By Hollie Ogden Wells
Lehi and his family lived knee-deep in the Old Testament world before coming across the ocean to the promised land. The tabernacle and the permanent structures that followed it were a prominent part of the religiosity of covenant Israel. I wanted to catch a glimpse of what the temple might have meant to the ancient American people who originated from such a temple-centered place.
I started this with a simple word search in gospel library. The Book of Mormon contains the word temple 32 times (33 if you count chapter headings). I broke down these references into a few categories and their associated frequencies, and have tried to extract some meaning from their contexts.
1 reference is an Isaiah prophecy about the latter-day temples. Isaiah’s language is “mountain of the Lord’s House,” but it says “temple” in the chapter heading. Isaiah tends to poetically decorate most words anyways. To some degree, any Book of Mormon writer was aware of the latter-day temples as they addressed their messages to a latter-day people
2 are references to temples as an Old Testament-style place of worship. In Alma 23:2, the Nephites are given protection on their religious right to go to the temple, inferring that it was a place of regular worship. I have always been curious about how the average Israelite/Nephite who wasn’t a priest or levite would have interacted with the temple, but it seems to have been a regular visiting place by both peoples.
3 times we are taught that God and His Spirit do not dwell in unholy temples. This is a fiery invitation to repent, cleanse the inner vessel, and make sure our homes are temple-like places where the Spirit of the Lord can dwell freely.
5 references describe the temple as a distinctive building, part of a standard Nephite community. They use the temple as a geographical reference point or landmark. The average Nephite cityscape included the fine workmanship of a place of worship.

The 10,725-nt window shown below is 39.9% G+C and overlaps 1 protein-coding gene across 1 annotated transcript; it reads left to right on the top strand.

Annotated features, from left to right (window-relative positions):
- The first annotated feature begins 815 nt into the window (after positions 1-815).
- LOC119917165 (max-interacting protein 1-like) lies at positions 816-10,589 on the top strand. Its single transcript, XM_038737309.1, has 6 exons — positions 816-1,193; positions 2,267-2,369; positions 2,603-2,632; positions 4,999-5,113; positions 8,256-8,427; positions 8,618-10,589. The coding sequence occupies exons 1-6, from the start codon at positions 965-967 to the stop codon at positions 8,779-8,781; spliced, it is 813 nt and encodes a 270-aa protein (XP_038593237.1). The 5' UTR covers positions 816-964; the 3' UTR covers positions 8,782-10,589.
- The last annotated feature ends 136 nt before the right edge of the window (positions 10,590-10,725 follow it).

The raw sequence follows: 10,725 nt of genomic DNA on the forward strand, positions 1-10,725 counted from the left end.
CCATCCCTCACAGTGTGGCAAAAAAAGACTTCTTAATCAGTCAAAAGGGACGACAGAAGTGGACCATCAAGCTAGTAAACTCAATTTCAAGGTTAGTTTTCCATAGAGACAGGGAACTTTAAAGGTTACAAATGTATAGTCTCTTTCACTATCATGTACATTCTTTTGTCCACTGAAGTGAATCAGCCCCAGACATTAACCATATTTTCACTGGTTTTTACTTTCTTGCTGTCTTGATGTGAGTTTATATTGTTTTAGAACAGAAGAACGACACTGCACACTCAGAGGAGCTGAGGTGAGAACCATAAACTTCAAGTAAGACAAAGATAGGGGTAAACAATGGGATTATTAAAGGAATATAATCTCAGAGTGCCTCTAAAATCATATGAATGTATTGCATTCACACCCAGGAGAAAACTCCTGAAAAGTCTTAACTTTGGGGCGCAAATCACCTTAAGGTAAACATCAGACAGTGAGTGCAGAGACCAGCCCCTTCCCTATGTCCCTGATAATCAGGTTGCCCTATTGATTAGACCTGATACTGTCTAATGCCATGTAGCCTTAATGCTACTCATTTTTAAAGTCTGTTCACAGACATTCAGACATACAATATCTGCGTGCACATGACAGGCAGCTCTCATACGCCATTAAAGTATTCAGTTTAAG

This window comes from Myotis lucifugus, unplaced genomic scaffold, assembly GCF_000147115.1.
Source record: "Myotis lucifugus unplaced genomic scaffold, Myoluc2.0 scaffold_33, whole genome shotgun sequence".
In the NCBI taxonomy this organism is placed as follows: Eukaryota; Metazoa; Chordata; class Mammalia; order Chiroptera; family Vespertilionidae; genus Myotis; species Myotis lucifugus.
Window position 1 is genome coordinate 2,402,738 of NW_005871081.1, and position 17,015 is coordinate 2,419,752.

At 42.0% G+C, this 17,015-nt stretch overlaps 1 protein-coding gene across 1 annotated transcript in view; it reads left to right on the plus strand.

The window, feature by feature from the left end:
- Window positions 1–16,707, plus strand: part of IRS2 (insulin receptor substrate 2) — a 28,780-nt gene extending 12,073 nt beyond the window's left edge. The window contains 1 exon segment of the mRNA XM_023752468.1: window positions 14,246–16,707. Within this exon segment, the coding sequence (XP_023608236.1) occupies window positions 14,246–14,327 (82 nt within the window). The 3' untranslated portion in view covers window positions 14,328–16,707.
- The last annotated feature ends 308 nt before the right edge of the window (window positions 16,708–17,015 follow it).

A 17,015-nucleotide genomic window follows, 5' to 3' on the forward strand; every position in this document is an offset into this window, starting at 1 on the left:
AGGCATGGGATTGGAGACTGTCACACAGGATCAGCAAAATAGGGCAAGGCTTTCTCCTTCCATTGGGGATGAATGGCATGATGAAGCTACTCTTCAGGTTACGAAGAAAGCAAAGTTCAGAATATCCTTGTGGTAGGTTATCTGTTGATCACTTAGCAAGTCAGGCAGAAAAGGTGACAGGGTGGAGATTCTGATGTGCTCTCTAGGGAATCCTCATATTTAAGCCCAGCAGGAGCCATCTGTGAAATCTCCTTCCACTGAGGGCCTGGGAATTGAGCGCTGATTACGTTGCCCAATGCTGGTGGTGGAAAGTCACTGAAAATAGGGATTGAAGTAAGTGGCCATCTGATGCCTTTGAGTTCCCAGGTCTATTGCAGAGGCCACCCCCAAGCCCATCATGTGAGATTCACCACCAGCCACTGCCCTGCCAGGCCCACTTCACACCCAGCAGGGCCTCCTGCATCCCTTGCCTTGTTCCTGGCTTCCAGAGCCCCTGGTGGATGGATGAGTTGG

6 of the references are comments on the fine workmanship and building of temples, 5 of these are Nephi’s and are the first mention of a temple in the Book, the first temple in the promised land. Just as we do today, the ancient American people valued these holy houses and gave their best in an effort to celestialize a little bit of our telestial world.
16 times the Book of Mormon refers to the temple as a place to gather, learn, and preach. The temple is referred to in this way almost as much as the other references combined. To the Nephites, the temple was a place to hear the word of God. Some of our most beloved Book of Mormon stories paint the temple this way. Nephites flocked with their tents towards the temple when King Benjamin preached his last sermon. Alma and Amulek and other Book of Mormon missionaries could often be found preaching in or near the temple. Jesus Christ Himself healed, ministered, taught, and blessed at the temple in His postmortal ministry.
What can we learn from the Book of Mormon people? How can I make the temple more of a place of learning and hearing the word of God? Next month I will be exploring these questions!